Bristow took the next two sets, taking time to blow a kiss to the TV camera as he clinched the eighth set. In the ninth, it appeared as if the pressure was seeping into every part of Wilson's consciousness. Standing on the oche with the score at 2-2, Wilson needed 104 to become 1989 World Champion, and after hitting 54 and 14 he had his first dart for the title. Inexplicably Wilson miscounted, going for double-top when he required double-eighteen. A surprised Bristow stepped in, reducing the score to 5-4, and leaving a dumbfounded Wilson in the background shaking his head. "I don't know what went through my mind. For some reason or other I thought I needed 40. I guess I got too excited", Wilson later commented. In what was turning out to be a thrilling darts match, the pendulum was now swinging back towards Bristow.
Wilson soon moved into a 2-1 lead in the tenth, and nearly took out a 156 for the title, narrowly missing his shot at double-eighteen (although at least this time the Scotsman went for the right double). Bristow bravely took out 130 (20, 60, bullseye) and in such a pressure cooker environment it was heart-warming to see the two men exchange a sporting handshake. The next leg had a sudden death feeling to it; obviously if Wilson won it then he would be champion, but conversely if Bristow could level the match after being 5-0 down, then surely there could only be one winner? Wilson crucially threw first, and finally managed to creep across the line, missing another championship dart at tops before hitting double-ten at the second attempt. Jocky sunk to his knees, both in relief and delight, before embracing Bristow and then punching the air.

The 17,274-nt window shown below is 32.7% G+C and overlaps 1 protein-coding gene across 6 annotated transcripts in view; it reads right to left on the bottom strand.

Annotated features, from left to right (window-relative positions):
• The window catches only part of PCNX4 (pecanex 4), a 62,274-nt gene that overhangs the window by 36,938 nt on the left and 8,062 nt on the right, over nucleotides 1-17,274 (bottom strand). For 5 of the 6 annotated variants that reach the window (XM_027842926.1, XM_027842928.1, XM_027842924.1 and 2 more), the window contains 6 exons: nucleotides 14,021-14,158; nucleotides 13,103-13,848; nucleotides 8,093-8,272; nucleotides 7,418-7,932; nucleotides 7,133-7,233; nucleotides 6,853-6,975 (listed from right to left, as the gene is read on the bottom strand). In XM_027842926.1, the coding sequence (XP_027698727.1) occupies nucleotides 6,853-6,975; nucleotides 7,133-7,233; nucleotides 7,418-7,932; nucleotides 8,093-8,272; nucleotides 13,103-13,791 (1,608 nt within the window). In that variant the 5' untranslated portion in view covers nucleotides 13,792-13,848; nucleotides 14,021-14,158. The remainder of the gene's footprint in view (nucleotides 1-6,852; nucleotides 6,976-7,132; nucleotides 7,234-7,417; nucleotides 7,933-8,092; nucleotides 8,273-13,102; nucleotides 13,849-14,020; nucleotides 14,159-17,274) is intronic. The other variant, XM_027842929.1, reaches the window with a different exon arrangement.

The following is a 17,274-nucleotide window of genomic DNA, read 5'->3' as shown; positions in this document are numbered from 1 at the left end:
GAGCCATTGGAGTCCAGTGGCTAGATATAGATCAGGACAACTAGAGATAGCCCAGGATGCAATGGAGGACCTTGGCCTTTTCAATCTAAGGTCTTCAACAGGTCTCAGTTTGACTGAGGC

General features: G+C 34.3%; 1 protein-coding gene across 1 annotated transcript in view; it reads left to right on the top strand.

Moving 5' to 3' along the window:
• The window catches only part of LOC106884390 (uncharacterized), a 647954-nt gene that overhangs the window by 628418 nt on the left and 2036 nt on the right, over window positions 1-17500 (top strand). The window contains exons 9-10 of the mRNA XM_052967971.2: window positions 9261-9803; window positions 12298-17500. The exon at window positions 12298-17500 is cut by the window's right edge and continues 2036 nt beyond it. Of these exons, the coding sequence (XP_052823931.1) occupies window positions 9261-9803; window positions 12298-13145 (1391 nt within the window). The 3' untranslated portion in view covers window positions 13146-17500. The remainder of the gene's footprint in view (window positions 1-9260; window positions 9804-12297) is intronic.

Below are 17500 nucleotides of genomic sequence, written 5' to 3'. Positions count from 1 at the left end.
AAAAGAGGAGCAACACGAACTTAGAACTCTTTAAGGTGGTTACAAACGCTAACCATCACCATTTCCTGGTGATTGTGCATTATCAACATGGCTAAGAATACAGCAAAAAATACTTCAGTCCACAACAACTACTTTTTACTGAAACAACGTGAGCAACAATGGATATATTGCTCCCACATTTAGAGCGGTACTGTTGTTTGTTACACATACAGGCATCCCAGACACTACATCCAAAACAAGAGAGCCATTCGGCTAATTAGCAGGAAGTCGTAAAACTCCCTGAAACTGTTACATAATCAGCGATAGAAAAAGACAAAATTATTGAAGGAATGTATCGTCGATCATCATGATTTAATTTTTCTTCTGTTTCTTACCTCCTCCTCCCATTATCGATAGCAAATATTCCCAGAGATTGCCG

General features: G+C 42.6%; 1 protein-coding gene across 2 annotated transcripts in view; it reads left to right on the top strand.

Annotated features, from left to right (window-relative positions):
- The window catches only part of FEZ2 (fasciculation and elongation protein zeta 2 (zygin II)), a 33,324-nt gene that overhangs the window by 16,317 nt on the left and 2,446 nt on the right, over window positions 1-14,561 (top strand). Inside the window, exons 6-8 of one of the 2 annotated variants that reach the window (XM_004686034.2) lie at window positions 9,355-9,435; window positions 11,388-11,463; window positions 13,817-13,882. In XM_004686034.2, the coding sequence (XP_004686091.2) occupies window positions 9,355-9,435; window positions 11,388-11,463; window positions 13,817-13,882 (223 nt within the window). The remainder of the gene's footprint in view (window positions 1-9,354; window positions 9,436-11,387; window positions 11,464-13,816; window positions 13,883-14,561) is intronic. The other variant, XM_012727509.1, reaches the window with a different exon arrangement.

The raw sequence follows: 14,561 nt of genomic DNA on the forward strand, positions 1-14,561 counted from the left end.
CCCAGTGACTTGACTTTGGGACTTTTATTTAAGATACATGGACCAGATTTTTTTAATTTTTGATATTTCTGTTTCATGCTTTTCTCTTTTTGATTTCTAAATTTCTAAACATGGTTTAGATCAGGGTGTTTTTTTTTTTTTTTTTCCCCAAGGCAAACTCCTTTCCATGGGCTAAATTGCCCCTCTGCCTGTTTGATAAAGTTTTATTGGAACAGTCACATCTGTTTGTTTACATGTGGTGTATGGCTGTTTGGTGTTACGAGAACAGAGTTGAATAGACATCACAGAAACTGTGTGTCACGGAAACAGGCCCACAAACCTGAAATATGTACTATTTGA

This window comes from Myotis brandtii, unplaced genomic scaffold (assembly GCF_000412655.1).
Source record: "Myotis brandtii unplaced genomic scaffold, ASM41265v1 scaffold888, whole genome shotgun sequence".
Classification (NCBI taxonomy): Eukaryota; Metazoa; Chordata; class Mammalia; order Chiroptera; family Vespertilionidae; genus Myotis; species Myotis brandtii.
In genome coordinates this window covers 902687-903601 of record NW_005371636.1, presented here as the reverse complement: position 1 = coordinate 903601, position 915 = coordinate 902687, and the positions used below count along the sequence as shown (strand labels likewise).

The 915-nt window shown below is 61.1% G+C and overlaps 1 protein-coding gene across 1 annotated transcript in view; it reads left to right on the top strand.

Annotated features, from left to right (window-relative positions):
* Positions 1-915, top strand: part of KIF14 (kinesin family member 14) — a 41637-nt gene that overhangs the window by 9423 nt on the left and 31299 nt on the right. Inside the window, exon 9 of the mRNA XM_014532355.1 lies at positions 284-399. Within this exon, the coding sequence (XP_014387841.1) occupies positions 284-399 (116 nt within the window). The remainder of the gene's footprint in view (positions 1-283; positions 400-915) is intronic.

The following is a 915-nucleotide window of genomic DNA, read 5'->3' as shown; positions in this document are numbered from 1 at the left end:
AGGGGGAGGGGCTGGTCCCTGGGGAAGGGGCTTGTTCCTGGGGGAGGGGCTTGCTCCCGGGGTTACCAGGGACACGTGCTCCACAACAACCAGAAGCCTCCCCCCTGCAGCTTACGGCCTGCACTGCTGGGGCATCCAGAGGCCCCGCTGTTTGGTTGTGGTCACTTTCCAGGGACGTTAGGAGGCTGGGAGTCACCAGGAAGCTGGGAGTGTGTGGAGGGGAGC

Post-tournament Wilson detailed the secret of his success; cutting back on the booze. "Drink nearly destroyed me," he admitted, adding "I have got the bevvy under control. There is no doubt that has what has made the difference to my darts. The drink didn't do my game any good. There were times when I had one too many. I still have a couple of pints to relax before matches but nothing like before." Tommy Cox, who in Sid Waddell's words knew how to handle Jocky, could take enormous credit for reining in his star man. For eight days in January 1989, Cox managed to get his house in order, allowing Jocky to add a much wanted second world title to his CV.
Jocky's sad death in 2012, although not entirely unexpected, still hurt darts players, commentators and fans throughout the world. But what memories we have of a great character in the game. As one of the faces of the sport in the 1980s, he helped to put darts on the sporting map, and I am sure the players of today, along with us fans, are eternally grateful for that.